A lot of people assume that writing is a solitary art, but the truth is they couldn’t be more wrong. The act of writing itself may be solitary and can be blissful for that very reason, but there are always people helping the writer along, giving them the gifts they need to succeed. This month we’ve heard a lot of personal stories about the greatest gifts we’ve received as writers, and I was surprised at the amount of breadth and depth both that the posts contained. Below are links to any you may have missed, or in case you want to revisit them.

  1. A Good Mentor is a Gift from the Gods by Kristin Luna
  2. Backing by Colette Black
  3. The Friends Who Stayed by Mary Pletsch
  4. The Fan Club by Evan Braun
  5. Your Gift, Should You Choose to Accept It… by Evan Braun
  6. The Gift of a Different Path by Dylan Blacquiere
  7. The Tools You Use Can Change Everything by Clancy Metzger
  8. Mean Salvation by Ace Jordyn
  9. The Gift of Fortitude by Holly Dawn Hewlett
  10. The Gift of Scorched Earth by Gregory D. Little
  11. Blood, Sweat and Hooked on Phonics by Nathan Barra
  12. Writing Friends by Megan Grey
  13. Solitude – A Lonely Gift by Ace Jordyn
  14. The Impact of Mere Words by Gregory D. Little
  15. Feedback is a Gift by Jace Sanders
  16. One Saturday with Sean by Tristan Brand
  17. Your Book – As a Gift by Mary Pletsch
  18. Rothfuss and Praise by Matt Jones
  19. Cannot Publish in Ignorance by Frank Morin
  20. Outside, in the Office by Kevin J. Anderson

I hope you’ve enjoyed reading this month’s posts as much as I did. As we close out 2013, we’ll begin 2014 with a month of posts in which we set our various writing goals for the year. I hope you’ll keep stopping by!


The Impact of Mere Words

Growing up, I was never a fan of English class. It’s not as though I didn’t have some great English teachers, because I did. It was the curriculum. I can appreciate grammar for the sake of what it brings about, but I’ll never love it for its own sake. And as for the literature side of things, for every The Count of Monte Cristo (Murder! Betrayal! Intrigue!) there were three or four nightmares along the lines of The Old Curiosity Shop (Walking! Talking! Dying of natural causes!).

It’s therefore safe to say I didn’t hold out much hope for AP English in my senior year of high school. I figured it would net me some credits that would get me out of what would probably be an even worse class in college, and that would be that for my formalized English education. Earlier in the week I talked about a crisis point where I nearly gave up writing. Today, because I apparently enjoy working in reverse chronological order, I’m going to talk about how critical my AP English teacher was to my decision to become a writer. Because while I’d learned I could enjoy writing two years prior (as detailed in this old post), she was the person who convinced me I was good at it.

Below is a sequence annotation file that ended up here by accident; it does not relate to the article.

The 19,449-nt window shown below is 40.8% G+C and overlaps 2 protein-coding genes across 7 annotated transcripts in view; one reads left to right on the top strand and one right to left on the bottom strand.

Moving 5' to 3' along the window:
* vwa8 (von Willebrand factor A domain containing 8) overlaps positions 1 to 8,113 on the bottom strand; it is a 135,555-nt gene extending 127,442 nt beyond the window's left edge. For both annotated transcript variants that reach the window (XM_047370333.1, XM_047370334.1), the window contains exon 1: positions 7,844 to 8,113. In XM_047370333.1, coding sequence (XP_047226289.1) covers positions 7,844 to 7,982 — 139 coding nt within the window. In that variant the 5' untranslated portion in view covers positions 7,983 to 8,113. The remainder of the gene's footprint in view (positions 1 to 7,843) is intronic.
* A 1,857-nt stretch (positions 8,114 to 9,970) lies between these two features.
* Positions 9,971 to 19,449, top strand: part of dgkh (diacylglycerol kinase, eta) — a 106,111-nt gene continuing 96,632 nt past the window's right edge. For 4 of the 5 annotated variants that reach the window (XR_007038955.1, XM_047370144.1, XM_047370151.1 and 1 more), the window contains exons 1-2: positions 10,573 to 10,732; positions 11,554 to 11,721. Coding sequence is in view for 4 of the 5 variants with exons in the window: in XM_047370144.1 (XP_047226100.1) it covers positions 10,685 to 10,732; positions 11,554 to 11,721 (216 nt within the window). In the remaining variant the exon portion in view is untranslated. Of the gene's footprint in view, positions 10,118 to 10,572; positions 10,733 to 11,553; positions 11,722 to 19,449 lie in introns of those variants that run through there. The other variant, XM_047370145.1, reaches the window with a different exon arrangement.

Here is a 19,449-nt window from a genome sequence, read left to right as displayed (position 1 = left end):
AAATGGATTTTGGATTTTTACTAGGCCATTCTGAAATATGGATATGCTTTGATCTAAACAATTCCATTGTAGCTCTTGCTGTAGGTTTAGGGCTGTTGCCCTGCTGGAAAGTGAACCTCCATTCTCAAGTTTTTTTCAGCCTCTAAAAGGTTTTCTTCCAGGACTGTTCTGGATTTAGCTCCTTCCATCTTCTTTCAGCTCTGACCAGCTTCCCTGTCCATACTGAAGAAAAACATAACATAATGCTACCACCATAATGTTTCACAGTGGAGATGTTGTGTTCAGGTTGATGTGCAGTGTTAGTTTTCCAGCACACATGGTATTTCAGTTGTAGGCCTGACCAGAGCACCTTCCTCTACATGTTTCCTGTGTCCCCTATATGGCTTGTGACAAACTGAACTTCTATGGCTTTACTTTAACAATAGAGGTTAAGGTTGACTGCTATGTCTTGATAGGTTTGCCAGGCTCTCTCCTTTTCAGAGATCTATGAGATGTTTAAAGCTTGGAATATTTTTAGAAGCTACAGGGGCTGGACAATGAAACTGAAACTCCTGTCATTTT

I’ve never been a particularly self-confident person. It’s a problem that persists to this day. In high school I was a very good student but never top in my class, and I was content to let the truly elite students grab all the embarrassing attention that came with all that confidence and all those As. But my teacher in twelfth grade ran a different kind of English class. She postponed tests on a whim. She let us play croquet outside once the AP exam was over in the spring. She would regularly trade examples of Simpsons trivia with me. She was a lot of fun, and she enjoyed her job. When a teacher cares about what she or he is doing, it’s always obvious.

Now because the senior reading curriculum was a little more flexible we were able to tackle books that had more complex themes. I found these more complex ideas interested me. Her writing assignments held my interest and weren’t just a rush to put down on paper what I thought the teacher wanted to hear as quickly as possible. I was really analyzing the stuff I read, thinking hard about how I interpreted books like Heart of Darkness and The King Must Die.

Which brings me to another thing my teacher tended to do that would prove significant. When she’d hand back essays, she would mention aloud the one or two she thought ranked among the best in the class. Just rattle off the names to give a little public praise, always a good thing. And because I’d been going to school with the same group of kids my whole life, those names were rarely surprising. Until one day, getting near the semester break. Our teacher listed off the same one or two students who, as usual, had produced sterling essays analyzing whatever book we were reading at the time. And then she said “but Greg is really turning out to be a dark horse candidate for best writer in the class.” I’d known she liked my writing from her comments on my papers all year up to that point. But I remember being startled to hear it spoken aloud and phrased in such a fashion. Not just good, but one of the best?  I’ve never forgotten that comment.